I don't know how old you are, but Celiac is often diagnosed in adults who probably had it all along or it was triggered later. I know I had it as a child and it was asymptomatic from age 10 to 25. This is also typical. A bone density scan might tell you how long its been active based on how low your bone density is. Good luck!

Leslie

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Hi Shirley:

I'm also 58 but went undiagnosed (or MISDIAGNOSED as 'IBS') until last year (age 57). Since I have the celiac disease gene and had lifelong gastrointestinal difficulties (irregularity, gas, bloating, indigestion, acid reflux), I'm pretty sure my symptoms first appeared around age 6 when my mom asked my doctor for a diet because she thought I was getting 'too chubby' with my bloated tummy, depite skinny arms and legs. Fortunately, I have been very active since my 20s with daily aerobic exercises and have NO musculoskeletal symptoms. My worst celiac disease symptom (excruciating abdominal pain when contaminated) made sticking to the gluten-free diet (as well as abstaining from dairy and soy) a no-brainer for me. I have also taken Vitamins B C & E for years and added magnesium and zinc more recently. Digestive enzymes and probiotics helped improve my challenged (after over 40 years of undiagnosed celiac disease) digestive system. However, I take NO prescription meds and only rarely Tylenol for occasional headaches (usually when I don't get enough sleep). Even after 11 months of TRYING to avoid gluten (9 months for dairy, 8 months for soy), my gastrointestinal system still has room for improvement. <_< Nevertheless, I'm thankful that I improved as much as I have during the past (almost) year. :)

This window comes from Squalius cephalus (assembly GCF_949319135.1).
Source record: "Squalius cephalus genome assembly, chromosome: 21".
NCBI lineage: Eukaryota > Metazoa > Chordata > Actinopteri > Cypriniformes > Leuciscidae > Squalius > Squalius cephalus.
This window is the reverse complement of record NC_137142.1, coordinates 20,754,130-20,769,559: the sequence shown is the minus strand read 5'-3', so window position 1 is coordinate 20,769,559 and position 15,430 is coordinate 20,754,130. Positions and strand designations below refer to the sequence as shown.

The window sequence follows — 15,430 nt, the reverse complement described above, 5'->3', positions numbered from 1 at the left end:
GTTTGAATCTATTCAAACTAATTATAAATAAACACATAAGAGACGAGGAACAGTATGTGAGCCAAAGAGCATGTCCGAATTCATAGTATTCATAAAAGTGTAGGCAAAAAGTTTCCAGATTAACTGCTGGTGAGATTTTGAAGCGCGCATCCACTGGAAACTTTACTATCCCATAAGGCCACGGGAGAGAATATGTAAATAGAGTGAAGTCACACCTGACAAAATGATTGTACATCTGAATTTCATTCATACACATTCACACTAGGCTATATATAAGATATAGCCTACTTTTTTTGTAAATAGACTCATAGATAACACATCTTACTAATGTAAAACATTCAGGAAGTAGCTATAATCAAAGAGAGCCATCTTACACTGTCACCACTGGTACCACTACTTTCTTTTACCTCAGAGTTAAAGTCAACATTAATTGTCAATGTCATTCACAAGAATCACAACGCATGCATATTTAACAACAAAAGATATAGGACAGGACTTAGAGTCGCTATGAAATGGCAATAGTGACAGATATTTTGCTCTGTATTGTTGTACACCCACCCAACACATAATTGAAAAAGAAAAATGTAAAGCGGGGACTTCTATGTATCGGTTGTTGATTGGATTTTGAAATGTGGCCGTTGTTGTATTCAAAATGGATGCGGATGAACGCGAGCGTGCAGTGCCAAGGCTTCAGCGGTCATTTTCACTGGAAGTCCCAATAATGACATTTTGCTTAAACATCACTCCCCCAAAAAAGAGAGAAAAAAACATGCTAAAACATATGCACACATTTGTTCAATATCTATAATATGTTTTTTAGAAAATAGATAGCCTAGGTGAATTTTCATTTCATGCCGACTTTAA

BURDEE